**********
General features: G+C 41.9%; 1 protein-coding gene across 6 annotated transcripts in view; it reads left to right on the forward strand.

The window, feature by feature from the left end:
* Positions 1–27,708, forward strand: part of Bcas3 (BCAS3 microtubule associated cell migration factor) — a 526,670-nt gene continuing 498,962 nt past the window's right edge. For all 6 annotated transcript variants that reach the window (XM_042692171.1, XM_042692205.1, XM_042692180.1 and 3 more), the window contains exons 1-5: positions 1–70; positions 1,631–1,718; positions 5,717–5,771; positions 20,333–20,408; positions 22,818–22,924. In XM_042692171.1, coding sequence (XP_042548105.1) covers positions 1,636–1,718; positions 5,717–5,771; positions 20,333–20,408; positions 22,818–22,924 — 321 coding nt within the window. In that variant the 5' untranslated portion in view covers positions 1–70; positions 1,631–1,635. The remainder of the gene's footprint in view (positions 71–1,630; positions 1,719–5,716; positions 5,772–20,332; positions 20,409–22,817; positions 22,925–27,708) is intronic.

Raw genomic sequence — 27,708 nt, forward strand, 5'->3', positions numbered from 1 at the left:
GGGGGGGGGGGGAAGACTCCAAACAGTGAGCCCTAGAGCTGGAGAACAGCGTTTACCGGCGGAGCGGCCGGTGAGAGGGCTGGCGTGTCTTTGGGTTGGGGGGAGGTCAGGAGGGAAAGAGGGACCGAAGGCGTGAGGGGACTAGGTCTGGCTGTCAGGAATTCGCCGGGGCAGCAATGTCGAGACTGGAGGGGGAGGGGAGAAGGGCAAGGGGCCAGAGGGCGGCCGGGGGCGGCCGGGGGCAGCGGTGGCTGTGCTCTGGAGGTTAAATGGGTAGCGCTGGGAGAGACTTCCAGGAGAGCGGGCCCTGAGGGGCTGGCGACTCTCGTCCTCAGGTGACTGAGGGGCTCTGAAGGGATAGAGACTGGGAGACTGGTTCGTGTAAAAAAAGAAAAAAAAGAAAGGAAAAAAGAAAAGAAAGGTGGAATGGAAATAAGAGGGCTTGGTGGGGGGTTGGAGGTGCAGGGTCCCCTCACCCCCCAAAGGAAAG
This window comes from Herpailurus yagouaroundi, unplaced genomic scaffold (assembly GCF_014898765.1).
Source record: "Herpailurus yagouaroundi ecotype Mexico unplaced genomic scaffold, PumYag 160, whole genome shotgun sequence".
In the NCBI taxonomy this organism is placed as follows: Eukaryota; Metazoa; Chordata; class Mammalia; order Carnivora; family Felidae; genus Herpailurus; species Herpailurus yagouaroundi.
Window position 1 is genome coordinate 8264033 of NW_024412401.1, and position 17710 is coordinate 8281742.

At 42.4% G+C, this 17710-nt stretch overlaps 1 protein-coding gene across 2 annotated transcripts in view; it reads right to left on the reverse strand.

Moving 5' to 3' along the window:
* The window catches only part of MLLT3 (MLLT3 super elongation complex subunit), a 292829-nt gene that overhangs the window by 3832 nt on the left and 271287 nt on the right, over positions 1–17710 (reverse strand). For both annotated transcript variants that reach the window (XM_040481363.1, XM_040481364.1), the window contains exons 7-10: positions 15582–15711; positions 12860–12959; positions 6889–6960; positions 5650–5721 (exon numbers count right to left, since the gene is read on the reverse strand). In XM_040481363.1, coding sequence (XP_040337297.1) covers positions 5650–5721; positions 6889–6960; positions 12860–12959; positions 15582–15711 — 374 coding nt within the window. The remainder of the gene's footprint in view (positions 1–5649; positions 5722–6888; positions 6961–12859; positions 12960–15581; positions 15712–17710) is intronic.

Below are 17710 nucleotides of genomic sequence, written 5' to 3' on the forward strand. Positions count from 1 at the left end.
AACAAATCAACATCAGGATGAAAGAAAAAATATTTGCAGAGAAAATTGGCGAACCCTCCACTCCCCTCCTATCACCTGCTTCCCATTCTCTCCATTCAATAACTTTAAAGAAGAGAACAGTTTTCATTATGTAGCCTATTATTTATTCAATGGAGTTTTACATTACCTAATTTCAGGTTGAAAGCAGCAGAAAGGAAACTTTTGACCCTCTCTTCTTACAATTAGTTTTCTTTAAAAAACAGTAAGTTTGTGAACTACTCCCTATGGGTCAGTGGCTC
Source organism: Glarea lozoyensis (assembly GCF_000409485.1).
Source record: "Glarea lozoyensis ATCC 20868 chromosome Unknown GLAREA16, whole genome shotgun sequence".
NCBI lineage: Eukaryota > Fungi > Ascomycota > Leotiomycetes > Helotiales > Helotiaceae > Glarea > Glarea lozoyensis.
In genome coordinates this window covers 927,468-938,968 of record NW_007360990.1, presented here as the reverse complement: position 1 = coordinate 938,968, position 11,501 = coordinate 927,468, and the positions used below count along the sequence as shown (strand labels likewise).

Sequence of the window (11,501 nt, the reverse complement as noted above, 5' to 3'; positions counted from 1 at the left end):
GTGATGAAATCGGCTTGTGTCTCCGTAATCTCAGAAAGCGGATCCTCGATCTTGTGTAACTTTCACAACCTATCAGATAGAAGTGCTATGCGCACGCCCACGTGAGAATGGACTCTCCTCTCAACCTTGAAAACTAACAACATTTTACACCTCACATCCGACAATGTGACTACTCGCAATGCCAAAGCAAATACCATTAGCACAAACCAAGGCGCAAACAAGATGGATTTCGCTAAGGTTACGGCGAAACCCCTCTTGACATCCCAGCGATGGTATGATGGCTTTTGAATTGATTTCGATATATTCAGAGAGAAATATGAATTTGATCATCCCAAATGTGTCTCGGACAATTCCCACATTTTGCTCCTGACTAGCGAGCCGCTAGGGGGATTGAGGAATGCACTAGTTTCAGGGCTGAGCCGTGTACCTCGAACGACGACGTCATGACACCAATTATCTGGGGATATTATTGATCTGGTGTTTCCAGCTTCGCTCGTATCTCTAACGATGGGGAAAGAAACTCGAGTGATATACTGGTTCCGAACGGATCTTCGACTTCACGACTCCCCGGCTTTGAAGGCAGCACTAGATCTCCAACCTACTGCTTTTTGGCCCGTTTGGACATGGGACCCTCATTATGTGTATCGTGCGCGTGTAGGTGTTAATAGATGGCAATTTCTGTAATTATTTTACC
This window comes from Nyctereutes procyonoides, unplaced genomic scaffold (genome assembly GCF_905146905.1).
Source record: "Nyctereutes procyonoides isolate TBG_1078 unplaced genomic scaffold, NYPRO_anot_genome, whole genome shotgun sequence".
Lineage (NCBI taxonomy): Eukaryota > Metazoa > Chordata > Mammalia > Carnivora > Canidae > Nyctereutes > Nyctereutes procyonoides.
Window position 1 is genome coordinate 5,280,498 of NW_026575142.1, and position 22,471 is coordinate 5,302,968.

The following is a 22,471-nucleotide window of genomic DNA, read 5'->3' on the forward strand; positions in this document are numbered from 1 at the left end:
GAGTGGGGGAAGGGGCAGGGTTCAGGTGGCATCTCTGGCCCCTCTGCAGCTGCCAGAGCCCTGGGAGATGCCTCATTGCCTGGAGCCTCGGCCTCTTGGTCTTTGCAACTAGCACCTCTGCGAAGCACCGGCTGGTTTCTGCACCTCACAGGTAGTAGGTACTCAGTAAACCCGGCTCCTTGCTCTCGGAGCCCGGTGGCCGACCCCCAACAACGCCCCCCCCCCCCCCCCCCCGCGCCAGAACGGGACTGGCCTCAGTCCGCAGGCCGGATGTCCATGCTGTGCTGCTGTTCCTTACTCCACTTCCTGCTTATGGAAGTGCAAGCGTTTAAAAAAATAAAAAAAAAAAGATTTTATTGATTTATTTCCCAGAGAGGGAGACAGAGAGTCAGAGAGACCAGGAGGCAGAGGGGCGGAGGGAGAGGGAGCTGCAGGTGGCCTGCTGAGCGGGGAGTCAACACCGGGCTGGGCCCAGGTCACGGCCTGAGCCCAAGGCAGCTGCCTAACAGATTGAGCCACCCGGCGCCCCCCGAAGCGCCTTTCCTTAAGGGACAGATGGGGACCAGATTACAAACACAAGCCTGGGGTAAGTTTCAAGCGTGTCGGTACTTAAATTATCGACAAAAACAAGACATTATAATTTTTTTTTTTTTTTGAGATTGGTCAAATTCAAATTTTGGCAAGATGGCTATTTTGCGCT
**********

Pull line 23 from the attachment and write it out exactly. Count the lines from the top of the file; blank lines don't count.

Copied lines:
Lineage (NCBI taxonomy): Eukaryota > Metazoa > Chordata > Mammalia > Carnivora > Canidae > Nyctereutes > Nyctereutes procyonoides.